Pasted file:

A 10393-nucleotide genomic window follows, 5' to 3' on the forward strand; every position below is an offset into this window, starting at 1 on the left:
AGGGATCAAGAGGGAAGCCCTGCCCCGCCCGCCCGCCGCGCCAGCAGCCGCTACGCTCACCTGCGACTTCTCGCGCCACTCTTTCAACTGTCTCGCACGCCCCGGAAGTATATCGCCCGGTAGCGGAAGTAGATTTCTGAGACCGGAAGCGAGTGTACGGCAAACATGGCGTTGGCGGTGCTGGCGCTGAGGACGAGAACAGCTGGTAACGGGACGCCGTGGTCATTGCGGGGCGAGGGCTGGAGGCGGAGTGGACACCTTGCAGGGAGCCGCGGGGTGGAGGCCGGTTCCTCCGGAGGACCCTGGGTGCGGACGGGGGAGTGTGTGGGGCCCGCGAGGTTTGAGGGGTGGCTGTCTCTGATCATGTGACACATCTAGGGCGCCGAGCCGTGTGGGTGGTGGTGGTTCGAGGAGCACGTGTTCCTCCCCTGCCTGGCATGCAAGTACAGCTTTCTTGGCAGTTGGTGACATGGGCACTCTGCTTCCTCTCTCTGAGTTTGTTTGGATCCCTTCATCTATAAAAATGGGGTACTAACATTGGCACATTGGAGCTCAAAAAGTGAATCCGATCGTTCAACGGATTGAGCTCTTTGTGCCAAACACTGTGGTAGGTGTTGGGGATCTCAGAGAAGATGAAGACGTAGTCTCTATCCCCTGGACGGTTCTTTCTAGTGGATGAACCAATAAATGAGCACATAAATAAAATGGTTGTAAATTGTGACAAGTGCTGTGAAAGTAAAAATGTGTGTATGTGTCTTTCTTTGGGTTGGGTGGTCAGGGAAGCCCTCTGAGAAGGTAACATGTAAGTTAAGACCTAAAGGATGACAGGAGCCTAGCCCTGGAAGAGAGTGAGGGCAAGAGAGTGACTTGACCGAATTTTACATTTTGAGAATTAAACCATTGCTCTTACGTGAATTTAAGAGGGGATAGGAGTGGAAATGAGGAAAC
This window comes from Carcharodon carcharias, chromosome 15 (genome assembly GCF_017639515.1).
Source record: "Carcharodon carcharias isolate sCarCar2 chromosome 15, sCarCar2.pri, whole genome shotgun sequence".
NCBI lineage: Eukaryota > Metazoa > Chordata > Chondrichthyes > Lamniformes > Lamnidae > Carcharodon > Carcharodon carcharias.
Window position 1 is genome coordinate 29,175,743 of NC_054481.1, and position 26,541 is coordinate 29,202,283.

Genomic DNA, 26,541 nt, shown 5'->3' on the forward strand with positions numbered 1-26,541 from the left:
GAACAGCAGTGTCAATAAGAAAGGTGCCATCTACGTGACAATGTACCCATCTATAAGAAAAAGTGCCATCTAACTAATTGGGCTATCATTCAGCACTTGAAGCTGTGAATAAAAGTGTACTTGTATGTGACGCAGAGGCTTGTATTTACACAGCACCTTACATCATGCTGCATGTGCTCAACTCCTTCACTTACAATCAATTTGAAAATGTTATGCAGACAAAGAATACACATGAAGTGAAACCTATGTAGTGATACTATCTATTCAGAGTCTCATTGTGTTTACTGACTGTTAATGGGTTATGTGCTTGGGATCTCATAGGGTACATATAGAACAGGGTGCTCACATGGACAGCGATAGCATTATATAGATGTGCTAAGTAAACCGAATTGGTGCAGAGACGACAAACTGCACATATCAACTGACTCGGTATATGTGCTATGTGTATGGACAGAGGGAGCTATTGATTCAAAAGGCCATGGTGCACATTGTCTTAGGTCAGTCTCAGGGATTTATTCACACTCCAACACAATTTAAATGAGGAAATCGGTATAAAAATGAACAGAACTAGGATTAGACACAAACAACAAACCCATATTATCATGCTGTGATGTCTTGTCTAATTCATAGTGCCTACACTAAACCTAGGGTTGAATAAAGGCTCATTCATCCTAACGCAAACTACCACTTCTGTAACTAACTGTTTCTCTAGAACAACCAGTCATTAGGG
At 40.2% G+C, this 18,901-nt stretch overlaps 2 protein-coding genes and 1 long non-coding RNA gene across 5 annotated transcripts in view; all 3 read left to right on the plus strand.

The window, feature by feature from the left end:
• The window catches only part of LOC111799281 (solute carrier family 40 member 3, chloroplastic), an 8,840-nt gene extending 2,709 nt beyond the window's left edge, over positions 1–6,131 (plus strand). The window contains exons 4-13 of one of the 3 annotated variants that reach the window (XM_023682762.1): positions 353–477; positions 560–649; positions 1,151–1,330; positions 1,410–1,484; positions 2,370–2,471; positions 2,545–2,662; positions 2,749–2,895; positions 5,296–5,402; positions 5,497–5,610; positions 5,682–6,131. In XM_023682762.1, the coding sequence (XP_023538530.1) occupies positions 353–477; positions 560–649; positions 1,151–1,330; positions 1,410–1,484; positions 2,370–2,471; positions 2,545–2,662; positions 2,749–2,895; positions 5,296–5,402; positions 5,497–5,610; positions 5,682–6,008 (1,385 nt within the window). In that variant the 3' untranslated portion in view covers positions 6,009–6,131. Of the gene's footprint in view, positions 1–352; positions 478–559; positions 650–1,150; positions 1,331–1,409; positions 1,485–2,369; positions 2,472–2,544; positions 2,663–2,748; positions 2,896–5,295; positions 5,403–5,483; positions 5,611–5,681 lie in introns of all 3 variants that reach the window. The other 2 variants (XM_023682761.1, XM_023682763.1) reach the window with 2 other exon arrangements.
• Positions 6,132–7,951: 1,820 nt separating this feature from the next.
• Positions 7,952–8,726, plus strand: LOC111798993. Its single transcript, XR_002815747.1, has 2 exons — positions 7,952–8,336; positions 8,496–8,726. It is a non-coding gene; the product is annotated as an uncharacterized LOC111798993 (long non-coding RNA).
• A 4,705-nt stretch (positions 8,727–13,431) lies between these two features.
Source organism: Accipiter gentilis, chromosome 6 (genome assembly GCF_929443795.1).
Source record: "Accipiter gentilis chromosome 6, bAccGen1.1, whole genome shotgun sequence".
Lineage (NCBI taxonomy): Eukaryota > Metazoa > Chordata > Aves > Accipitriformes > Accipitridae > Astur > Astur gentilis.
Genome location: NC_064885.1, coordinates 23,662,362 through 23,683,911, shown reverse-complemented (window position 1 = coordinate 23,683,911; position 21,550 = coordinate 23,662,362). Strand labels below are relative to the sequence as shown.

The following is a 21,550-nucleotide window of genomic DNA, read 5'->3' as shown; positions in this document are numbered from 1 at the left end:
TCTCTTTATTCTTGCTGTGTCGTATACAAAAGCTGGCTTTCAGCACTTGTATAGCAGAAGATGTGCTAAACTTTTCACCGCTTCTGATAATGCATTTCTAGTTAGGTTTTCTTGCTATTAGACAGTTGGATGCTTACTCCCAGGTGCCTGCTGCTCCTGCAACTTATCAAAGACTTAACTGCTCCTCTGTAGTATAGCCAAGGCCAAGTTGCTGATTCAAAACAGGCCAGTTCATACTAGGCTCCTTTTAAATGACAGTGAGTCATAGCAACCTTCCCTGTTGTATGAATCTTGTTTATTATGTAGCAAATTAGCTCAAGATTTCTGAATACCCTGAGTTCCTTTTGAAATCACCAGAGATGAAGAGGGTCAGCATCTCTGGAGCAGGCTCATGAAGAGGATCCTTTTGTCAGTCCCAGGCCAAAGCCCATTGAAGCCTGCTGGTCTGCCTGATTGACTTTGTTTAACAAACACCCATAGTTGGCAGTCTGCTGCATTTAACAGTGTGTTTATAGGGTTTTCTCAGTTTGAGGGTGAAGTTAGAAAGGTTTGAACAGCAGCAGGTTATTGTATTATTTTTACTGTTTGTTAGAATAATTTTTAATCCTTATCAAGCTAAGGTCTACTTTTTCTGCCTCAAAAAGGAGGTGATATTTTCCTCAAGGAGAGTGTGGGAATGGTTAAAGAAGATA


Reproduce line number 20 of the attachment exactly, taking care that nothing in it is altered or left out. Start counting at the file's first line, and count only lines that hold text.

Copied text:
TCTCTTTATTCTTGCTGTGTCGTATACAAAAGCTGGCTTTCAGCACTTGTATAGCAGAAGATGTGCTAAACTTTTCACCGCTTCTGATAATGCATTTCTAGTTAGGTTTTCTTGCTATTAGACAGTTGGATGCTTACTCCCAGGTGCCTGCTGCTCCTGCAACTTATCAAAGACTTAACTGCTCCTCTGTAGTATAGCCAAGGCCAAGTTGCTGATTCAAAACAGGCCAGTTCATACTAGGCTCCTTTTAAATGACAGTGAGTCATAGCAACCTTCCCTGTTGTATGAATCTTGTTTATTATGTAGCAAATTAGCTCAAGATTTCTGAATACCCTGAGTTCCTTTTGAAATCACCAGAGATGAAGAGGGTCAGCATCTCTGGAGCAGGCTCATGAAGAGGATCCTTTTGTCAGTCCCAGGCCAAAGCCCATTGAAGCCTGCTGGTCTGCCTGATTGACTTTGTTTAACAAACACCCATAGTTGGCAGTCTGCTGCATTTAACAGTGTGTTTATAGGGTTTTCTCAGTTTGAGGGTGAAGTTAGAAAGGTTTGAACAGCAGCAGGTTATTGTATTATTTTTACTGTTTGTTAGAATAATTTTTAATCCTTATCAAGCTAAGGTCTACTTTTTCTGCCTCAAAAAGGAGGTGATATTTTCCTCAAGGAGAGTGTGGGAATGGTTAAAGAAGATA